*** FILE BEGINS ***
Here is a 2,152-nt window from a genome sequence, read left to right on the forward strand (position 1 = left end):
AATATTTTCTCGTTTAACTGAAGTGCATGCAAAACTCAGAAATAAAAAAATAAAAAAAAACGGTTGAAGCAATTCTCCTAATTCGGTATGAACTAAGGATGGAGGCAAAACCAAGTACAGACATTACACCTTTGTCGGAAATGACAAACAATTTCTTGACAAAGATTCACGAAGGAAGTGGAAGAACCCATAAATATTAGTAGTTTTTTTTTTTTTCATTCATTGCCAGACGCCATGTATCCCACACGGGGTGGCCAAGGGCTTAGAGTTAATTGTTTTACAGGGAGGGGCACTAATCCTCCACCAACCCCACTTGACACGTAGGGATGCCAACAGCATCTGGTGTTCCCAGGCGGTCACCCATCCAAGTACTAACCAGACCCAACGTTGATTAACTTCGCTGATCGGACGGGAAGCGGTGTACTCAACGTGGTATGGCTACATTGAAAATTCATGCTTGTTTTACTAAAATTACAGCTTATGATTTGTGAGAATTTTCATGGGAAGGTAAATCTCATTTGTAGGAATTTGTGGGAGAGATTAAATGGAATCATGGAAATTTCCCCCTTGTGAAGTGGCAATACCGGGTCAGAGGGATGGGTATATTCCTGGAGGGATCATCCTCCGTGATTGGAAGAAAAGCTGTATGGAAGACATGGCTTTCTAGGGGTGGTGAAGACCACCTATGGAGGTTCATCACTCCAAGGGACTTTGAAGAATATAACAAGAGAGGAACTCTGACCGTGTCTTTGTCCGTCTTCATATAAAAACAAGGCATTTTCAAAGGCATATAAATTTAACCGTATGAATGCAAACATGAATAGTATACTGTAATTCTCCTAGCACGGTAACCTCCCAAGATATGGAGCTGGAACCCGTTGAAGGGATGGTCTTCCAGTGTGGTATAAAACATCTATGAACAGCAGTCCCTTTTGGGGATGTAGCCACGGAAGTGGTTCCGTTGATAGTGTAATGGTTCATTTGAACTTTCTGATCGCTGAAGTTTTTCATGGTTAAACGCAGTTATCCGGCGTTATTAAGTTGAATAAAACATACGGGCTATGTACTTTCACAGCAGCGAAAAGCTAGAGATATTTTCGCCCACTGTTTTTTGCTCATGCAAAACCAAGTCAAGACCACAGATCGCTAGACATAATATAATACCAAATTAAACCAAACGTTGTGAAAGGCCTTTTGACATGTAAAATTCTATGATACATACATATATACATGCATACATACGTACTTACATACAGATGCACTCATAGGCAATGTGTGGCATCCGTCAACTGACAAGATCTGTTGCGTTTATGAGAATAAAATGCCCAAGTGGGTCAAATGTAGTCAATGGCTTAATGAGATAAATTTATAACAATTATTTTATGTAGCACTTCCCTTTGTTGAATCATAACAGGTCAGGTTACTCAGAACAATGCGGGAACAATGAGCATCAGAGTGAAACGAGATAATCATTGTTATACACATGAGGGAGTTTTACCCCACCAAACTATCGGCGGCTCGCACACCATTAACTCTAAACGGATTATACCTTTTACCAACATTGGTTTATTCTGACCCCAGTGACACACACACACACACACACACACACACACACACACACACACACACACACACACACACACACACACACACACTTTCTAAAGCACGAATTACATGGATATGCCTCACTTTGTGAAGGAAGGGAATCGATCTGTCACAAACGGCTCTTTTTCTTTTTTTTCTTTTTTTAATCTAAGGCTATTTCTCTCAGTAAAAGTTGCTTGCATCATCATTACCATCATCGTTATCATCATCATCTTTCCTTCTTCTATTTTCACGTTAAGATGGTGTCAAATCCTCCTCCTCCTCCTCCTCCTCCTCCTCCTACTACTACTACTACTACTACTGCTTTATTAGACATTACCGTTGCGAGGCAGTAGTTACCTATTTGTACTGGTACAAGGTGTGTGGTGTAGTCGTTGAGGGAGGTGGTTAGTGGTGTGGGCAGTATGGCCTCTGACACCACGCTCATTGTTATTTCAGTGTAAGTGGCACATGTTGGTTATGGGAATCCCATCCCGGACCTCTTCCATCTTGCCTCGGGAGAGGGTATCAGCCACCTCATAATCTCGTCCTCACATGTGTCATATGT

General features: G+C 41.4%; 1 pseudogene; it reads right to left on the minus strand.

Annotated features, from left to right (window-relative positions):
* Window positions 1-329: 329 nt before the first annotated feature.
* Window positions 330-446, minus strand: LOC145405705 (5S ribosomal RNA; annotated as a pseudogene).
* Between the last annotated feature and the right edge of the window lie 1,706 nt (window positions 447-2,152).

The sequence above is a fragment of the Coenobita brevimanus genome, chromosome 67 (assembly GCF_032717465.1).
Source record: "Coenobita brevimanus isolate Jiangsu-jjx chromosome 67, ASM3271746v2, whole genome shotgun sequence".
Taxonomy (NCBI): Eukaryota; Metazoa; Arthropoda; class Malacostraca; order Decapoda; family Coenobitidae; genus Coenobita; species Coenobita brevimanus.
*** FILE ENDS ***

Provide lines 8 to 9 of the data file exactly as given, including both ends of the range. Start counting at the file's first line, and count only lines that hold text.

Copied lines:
The sequence above is a fragment of the Coenobita brevimanus genome, chromosome 67 (assembly GCF_032717465.1).
Source record: "Coenobita brevimanus isolate Jiangsu-jjx chromosome 67, ASM3271746v2, whole genome shotgun sequence".